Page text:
You have noticed that your stools are green and you are worried. At this point you need to think carefully, review what you have been eating recently and analyse what may be causing the unusual coloured faeces. Most likely it’s nothing to worry about but let’s start with asking why poo is brown in the first place?
The brown colour of poo is mostly caused by the bacteria working on the food you’ve eaten. Also mixed in will be the bile, which is essential for digestion and is a yellowish green colour. There will also be some dead red blood cells, and together this results in a mix which is characteristically brown.
If you have diarrhoea this process does not work fully, because what you’ve eaten goes through your body too quickly, so there is not enough time for the bacteria to properly digest the food. There may also not have been enough bile released into the digestive tract. As a result if you have diarrhoea and you have eaten green vegetables such as broccoli, kale, or spinach your stools may be dark green. Other foods which could contribute would be green food colouring or blueberries (which are green inside!). So most commonly green stools will be the result of diarrhoea or lack of bile, but there are some other possibilities…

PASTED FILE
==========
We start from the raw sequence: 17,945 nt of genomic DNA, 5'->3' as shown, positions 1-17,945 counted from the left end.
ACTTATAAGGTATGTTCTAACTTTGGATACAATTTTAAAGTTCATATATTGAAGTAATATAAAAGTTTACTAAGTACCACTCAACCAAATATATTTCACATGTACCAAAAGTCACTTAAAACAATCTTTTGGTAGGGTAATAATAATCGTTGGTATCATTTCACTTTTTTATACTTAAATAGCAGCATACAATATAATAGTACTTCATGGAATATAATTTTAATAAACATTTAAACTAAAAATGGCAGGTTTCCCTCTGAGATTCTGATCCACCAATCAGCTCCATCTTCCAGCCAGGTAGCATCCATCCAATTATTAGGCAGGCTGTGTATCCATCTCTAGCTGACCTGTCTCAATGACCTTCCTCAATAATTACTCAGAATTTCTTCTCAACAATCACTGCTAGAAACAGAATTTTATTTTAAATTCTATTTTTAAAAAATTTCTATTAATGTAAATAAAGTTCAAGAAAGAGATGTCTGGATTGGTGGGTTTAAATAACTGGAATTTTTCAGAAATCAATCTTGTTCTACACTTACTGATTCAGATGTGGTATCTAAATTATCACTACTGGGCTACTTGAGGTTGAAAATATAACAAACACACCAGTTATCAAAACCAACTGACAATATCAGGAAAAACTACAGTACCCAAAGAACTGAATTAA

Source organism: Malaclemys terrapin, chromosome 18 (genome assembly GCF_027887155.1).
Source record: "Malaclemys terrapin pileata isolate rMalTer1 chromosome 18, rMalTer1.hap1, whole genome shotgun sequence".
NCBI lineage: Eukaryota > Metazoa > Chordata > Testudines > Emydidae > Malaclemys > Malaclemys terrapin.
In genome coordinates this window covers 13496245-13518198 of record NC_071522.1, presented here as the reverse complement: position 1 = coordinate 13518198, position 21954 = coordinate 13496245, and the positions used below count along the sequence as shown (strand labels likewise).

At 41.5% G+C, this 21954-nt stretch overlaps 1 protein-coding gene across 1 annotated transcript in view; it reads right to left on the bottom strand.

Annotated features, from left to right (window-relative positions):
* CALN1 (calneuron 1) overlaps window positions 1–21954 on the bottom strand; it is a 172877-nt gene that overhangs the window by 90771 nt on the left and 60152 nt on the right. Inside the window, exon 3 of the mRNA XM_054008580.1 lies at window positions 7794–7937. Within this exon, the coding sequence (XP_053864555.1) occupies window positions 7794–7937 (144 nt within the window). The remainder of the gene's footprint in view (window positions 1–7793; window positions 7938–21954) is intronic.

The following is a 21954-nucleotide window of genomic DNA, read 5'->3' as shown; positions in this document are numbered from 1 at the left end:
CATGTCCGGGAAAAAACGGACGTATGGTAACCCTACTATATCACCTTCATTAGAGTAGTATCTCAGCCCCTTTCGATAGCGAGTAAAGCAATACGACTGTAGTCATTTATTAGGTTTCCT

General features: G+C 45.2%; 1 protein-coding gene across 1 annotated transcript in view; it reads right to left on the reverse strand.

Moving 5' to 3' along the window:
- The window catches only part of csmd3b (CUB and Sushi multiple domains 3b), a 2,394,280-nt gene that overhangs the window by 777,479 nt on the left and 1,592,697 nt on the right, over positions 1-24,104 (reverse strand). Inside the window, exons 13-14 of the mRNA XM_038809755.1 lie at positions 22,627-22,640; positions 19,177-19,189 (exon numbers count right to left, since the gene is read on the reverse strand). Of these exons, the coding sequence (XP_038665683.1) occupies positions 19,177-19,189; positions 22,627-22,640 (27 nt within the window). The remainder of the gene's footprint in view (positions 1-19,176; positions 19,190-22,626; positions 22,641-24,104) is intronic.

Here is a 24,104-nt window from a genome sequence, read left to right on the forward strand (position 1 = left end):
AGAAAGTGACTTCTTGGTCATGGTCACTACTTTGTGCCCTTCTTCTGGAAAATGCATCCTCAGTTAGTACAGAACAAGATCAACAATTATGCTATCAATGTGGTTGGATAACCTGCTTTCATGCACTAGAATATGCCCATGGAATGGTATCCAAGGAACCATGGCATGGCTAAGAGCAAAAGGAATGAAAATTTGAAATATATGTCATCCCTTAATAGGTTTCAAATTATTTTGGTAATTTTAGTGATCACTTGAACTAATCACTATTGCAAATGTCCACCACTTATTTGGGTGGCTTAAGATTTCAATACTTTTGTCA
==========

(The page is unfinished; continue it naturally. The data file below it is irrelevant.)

Sometimes antibiotics can interfere with the digestive process and lead to dark green poo, or a bacterial infection can interfere with digestion. A recent medical procedure might lead to green stools such as a bone marrow transplant, or possibly an underlying medical condition. But you should only worry about this if the problem persists. Generally if you have had diarrhoea for more than three days you should consult a doctor. You certainly should not jump to the conclusion that you have cancer – if anything cancer is more likely to be associated with brown or tarry coloured faeces. If you have blood in your poo that is more likely to be of concern to your doctor.